A Discus may have internal parasites for a long time without showing any signs of illness, but when the right conditions arise the parasites population can grow exponentially. That is when your Discus will show signs of sickness. Signs that you should look for are emaciation (abnormal thinness) and white feces. Without performing an autopsy you have no certain way of knowing which parasite is responsible for this Discus disease. Luckily, many parasites are sensitive to Flagyl (Metronidazole). In addition to administering Flagyl you will want to increase the temperature and increase aeration.

If your Discus is still eating then you can marinade its food; for example, larvae or live worms, in a Flagyl solution for about an hour. It is recommended by many aquarists to use a solution of 200mL water and 10mL Flagyl for the marinade. If your Discus is no longer eating you will have to force feed it using a needless syringe. Add a mixture of 3 parts water, two parts liquid fry food and one part liquid Flagyl to the syringe (make sure the needle is removed!). The fry food is added to make sure that your fish doesn’t starve while you are treating it. Place your Discus on a wet towel and use the syringe to administer about 2mL of the solution down its throat. Wait until it swallows before you put the Discus back into the aquarium. The Discus will expel a lot of what you just gave it through its mouth and gills, but at least some of it will be ingested. Unfortunately, you will have to treat your fish 2 times a day this way until it starts to show signs of recovery (ie/ it starts to eat again). This type of treatment is very high stress for a fish especially since the fish is already stressed from the parasites.

Discus Disease – Bacterial Infections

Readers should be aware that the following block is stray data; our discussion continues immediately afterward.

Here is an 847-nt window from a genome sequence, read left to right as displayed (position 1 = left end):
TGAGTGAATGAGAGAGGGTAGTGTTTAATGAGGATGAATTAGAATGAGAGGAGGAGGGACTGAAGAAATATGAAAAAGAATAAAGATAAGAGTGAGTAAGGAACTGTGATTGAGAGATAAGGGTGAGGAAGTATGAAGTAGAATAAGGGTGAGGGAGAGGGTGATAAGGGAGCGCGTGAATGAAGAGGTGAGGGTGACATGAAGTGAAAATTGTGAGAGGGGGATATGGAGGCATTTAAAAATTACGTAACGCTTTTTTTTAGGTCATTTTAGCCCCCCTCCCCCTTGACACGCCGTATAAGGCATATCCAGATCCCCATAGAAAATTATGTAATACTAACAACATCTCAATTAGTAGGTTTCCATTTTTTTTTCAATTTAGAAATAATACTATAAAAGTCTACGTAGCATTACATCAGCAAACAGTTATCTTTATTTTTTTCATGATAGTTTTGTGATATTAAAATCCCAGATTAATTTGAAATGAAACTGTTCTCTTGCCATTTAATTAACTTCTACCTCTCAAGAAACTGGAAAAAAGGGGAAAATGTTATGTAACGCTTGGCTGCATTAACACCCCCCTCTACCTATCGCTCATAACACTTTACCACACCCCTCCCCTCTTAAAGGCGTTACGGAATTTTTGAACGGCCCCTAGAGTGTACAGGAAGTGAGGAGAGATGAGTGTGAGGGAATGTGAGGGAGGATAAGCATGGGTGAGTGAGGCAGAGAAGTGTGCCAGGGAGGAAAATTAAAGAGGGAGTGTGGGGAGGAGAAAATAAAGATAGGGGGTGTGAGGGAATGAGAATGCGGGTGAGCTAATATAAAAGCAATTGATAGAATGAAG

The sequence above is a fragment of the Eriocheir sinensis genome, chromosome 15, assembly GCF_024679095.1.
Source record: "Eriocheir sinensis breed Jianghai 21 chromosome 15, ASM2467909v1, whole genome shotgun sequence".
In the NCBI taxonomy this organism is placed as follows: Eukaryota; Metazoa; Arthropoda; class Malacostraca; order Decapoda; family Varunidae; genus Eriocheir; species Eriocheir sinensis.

Bacterial infections are most common in aquariums that lack maintenance, but they can also appear in well-maintained aquariums sometimes. Unless you have a good microscope or access to a lab it will be impossible to indentify which bacterium is causing the problems. Fortunately, the local fish store will have a wide-spectrum antibiotic that will attack many different kinds of bacteria; for instance, Chloromycetin. You can purchase it in powder form and it is recommended that you use roughly 1 teaspoon per 100L of water. Calculating the exact volume of your aquarium is important to avoid over dosing. Often you will see a substantial improvement in only 8 hours. The Chloromycetin will degrade in roughly 12 hours, but you may want to administer a second round in two days just to be on the safe side.

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    […] can bring on infertility and it can even just be temporary. Temporary infertility can be caused by Discus Disease, nutritional deficiencies, overmedication and over-spawning. You can cure temporary Discus […]

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    […] with. If you spend your time maintaining your aquarium then you will send a lot less time fighting discus diseases, hunger strikes, etc. You should be prepared to spend, at the very least, 20-25 minutes a day on […]